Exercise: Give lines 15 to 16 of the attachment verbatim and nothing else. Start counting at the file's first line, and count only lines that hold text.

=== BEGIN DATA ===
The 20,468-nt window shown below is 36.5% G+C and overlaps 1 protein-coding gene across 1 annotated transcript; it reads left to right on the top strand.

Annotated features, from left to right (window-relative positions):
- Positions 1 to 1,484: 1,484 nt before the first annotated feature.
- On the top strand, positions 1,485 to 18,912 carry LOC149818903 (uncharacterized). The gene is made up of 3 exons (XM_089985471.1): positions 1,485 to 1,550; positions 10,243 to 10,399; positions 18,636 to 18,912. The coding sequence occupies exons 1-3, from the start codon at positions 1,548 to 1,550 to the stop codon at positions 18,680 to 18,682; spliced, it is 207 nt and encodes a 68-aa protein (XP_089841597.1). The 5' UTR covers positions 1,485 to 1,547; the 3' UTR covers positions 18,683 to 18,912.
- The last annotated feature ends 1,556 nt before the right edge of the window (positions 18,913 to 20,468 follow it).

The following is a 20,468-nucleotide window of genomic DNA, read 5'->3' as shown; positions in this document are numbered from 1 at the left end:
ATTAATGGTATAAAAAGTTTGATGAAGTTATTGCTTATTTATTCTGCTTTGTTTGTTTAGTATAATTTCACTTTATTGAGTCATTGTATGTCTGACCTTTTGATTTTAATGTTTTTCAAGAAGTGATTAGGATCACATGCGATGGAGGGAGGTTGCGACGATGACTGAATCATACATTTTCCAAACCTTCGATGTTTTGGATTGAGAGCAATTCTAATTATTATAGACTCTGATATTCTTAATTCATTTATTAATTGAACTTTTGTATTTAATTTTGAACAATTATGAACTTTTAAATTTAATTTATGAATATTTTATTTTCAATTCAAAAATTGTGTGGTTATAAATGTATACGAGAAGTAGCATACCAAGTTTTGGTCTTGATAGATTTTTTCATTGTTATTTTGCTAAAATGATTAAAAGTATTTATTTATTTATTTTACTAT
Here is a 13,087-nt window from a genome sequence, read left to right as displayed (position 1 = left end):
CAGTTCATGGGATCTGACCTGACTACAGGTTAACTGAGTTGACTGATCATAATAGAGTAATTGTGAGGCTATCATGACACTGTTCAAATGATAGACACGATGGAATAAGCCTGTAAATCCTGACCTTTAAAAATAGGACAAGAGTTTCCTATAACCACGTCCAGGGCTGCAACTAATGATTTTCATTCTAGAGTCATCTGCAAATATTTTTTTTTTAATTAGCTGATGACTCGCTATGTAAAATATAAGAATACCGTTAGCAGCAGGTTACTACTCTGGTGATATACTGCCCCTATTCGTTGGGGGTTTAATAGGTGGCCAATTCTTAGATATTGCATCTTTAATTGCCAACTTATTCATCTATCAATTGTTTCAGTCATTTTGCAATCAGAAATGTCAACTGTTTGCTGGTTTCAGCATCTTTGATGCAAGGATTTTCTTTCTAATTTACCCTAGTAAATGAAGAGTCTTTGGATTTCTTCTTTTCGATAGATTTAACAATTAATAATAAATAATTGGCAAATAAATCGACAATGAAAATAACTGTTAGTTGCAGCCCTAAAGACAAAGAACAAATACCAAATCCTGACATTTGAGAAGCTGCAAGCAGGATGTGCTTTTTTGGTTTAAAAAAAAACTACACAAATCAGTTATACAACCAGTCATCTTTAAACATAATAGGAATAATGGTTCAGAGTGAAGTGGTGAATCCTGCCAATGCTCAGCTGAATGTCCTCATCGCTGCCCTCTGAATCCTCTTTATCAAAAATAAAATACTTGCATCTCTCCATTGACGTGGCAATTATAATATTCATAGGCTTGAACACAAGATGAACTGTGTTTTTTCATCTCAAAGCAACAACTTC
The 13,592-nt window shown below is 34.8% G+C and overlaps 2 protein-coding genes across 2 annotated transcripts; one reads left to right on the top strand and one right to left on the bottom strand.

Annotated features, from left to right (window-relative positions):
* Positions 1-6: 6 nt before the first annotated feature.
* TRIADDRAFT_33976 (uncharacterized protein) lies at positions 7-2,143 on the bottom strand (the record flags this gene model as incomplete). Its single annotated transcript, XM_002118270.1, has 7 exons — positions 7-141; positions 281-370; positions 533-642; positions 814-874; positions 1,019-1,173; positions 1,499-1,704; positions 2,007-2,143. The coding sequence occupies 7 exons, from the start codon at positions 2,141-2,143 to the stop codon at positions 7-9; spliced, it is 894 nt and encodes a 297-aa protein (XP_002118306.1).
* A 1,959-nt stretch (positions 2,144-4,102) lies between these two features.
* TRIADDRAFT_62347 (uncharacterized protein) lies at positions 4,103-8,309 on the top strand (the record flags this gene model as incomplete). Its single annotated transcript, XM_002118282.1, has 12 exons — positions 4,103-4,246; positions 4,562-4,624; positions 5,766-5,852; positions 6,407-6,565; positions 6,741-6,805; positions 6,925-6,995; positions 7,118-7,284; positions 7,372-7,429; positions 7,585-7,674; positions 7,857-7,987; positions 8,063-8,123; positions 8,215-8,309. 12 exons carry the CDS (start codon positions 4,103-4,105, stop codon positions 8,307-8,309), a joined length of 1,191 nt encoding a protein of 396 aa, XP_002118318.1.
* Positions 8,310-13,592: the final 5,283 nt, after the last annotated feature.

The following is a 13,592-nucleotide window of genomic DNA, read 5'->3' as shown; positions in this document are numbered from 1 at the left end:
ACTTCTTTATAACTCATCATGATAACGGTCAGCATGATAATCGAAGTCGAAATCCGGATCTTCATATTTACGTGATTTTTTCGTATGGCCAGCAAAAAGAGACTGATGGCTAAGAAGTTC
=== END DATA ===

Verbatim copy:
* TRIADDRAFT_62347 (uncharacterized protein) lies at positions 4,103-8,309 on the top strand (the record flags this gene model as incomplete). Its single annotated transcript, XM_002118282.1, has 12 exons — positions 4,103-4,246; positions 4,562-4,624; positions 5,766-5,852; positions 6,407-6,565; positions 6,741-6,805; positions 6,925-6,995; positions 7,118-7,284; positions 7,372-7,429; positions 7,585-7,674; positions 7,857-7,987; positions 8,063-8,123; positions 8,215-8,309. 12 exons carry the CDS (start codon positions 4,103-4,105, stop codon positions 8,307-8,309), a joined length of 1,191 nt encoding a protein of 396 aa, XP_002118318.1.
* Positions 8,310-13,592: the final 5,283 nt, after the last annotated feature.